Tuesday, March 22, 2011

Libyan No Fly Zone (War) All About Oil...Or Is It?

Most everyone who doesn't turn to CNN or ABC for their news assumes that the US/ UN attack (no fly zone) of Libya is all about oil, just like Iraq, Afghanistan, etc, etc.
We have a different idea...is it possible that the Libya invasion isn't about oil at all? What are the chances that the US invaded Libya at the behest of the COMEX/ LBMA/Bankers due to a dire shortage of a certain yellow metal that is proving extremely difficult to print?
143 tonnes would take more than a little heat off of the Comex to come up with some real solid (non tungsten) gold.
Hope you hid it well Gaddafi!

From The Sidney Morning Herald

Gaddafi sitting on 143 tonnes of gold in Libya: report

Glenda Kwek
March 22, 2011
Libyan leader Muammer Gaddafi is reportedly sitting on a 143.8-tonne $6.4-billion pot of gold - enough to pay mercenaries to fight for him for years.
The gold bullion - held by the Libyan central bank and controlled by Colonel Gaddafi - is among the 25 largest reserves in the world, the Financial Times reported, citing the International Monetary Fund.
They provide the 68-year-old Libyan strongman a lifeline after billions of assets held offshore were frozen by the United States and the 27 member states of the European Union.
Gaddafi's gold ... reportedly sitting on a one of the world's top reserves. Gaddafi's gold ... reportedly sitting on one of the world's top reserves.
The gold reserves are believed to have been moved from the central bank in the capital, Tripoli, to another city such as Sebha in the south, which is near Libya's African neighbours Chad and Niger, after fighting broke out, the Times reported.
While bankers told the Times that international banks or trading houses were unlikely to buy any gold believed to be from Libya, Colonel Gaddafi may find buyers in Chad or Niger.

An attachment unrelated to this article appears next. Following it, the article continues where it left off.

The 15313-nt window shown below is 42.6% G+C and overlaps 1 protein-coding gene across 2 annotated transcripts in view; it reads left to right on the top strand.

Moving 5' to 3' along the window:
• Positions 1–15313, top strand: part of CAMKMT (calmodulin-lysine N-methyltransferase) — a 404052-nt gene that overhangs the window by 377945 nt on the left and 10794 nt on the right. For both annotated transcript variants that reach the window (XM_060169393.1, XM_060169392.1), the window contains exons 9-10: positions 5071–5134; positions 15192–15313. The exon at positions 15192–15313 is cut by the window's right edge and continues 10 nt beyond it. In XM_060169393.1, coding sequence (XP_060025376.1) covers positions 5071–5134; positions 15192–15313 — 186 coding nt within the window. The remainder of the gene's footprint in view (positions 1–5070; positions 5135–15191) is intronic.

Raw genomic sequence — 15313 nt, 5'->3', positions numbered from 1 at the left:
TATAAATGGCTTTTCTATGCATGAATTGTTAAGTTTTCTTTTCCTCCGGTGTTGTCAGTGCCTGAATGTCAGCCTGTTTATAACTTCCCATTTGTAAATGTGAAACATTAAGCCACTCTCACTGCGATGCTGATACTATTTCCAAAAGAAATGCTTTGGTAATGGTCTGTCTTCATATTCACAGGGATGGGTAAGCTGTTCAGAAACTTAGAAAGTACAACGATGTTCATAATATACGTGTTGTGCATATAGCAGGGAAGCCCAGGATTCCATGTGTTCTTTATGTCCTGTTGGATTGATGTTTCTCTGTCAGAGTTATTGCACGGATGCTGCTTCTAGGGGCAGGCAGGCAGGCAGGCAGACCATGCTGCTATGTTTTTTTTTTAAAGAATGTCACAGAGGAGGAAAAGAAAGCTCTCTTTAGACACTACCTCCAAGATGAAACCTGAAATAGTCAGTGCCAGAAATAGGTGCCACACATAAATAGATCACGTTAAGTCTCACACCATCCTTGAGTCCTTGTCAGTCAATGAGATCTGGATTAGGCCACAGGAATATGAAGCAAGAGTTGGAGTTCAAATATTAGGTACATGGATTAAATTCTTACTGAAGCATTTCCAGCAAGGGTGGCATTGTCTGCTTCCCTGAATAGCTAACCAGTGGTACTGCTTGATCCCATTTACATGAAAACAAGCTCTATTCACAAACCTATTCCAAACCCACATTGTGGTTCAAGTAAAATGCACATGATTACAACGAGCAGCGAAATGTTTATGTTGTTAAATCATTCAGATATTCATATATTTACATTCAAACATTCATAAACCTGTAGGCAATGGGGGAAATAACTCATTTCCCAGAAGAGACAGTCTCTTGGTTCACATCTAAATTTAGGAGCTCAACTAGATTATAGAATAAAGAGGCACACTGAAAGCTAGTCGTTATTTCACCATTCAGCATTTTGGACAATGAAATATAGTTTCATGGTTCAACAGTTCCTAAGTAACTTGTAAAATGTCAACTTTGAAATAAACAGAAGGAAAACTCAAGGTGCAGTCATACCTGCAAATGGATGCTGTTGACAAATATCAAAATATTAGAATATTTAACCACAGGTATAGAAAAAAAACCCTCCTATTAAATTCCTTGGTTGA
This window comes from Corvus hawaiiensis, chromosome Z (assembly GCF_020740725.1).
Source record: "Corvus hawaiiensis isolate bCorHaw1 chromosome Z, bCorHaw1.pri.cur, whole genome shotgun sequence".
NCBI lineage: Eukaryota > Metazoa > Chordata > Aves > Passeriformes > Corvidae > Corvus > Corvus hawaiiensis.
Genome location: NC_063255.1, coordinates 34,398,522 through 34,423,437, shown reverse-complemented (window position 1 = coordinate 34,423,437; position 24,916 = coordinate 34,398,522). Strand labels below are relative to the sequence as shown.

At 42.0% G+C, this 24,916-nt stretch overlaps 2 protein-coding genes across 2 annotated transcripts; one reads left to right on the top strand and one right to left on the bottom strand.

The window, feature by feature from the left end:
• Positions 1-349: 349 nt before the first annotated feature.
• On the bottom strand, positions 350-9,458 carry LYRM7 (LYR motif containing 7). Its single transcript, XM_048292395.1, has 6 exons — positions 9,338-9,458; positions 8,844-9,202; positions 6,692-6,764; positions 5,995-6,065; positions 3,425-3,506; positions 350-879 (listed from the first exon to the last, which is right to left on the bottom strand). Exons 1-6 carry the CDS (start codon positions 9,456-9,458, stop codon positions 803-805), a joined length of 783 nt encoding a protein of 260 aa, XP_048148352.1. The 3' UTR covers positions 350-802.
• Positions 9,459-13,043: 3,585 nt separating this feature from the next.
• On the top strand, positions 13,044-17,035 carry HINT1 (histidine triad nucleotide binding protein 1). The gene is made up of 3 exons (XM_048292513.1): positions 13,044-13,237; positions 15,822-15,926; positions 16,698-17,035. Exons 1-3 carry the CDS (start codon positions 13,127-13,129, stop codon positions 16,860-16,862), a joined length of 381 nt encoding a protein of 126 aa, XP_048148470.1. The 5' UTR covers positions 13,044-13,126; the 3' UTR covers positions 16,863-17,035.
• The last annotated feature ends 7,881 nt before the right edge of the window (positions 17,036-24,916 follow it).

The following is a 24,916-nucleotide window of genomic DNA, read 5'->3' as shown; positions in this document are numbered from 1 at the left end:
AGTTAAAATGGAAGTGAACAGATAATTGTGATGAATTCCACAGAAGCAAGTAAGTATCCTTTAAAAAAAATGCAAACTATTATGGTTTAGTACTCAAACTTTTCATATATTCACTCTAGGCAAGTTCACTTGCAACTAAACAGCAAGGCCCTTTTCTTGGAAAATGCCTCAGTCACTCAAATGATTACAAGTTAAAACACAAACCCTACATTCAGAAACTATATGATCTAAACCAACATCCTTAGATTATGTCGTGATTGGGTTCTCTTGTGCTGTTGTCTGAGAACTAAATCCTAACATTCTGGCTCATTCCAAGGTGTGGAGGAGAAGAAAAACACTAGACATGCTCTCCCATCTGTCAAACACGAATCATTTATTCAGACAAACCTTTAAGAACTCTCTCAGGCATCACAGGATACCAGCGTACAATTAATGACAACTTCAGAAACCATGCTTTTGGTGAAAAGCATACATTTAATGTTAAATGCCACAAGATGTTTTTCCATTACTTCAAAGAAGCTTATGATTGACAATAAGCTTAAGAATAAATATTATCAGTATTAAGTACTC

"If a country like Libya wants to make their gold liquid it would probably be in the form of a swap – whether for arms, food or cash," Walter de Wet, the head of commodities research at Standard Bank, told the Times.
The price of gold has risen recently, fuelled by growing instability in the Middle East and North Africa.
"If the dollar remains weak and we get further unrest in the Middle East, there is a very reasonable chance for gold to test the record high," Darren Heathcote, head of trading at Investec Australia, told Reuters.
Ousted Egyptian dictator Hosni Mubarak reportedly used the 18 days of protests against his rule to move his fortune - estimated at up to $64 billion - to untraceable accounts in Western countries.
Other countries buying large amounts of gold include Iran, China, Russia and India, the Times said.
The United States holds the world's biggest gold reserves - 8965.6 tonnes, according to the World Gold Council.
Other countries with massive stockpiles include Germany with 3749.8 tonnes, China with 1161.9 tonnes, India with 614.8 tonnes and Venezuela with 401.1 tonnes.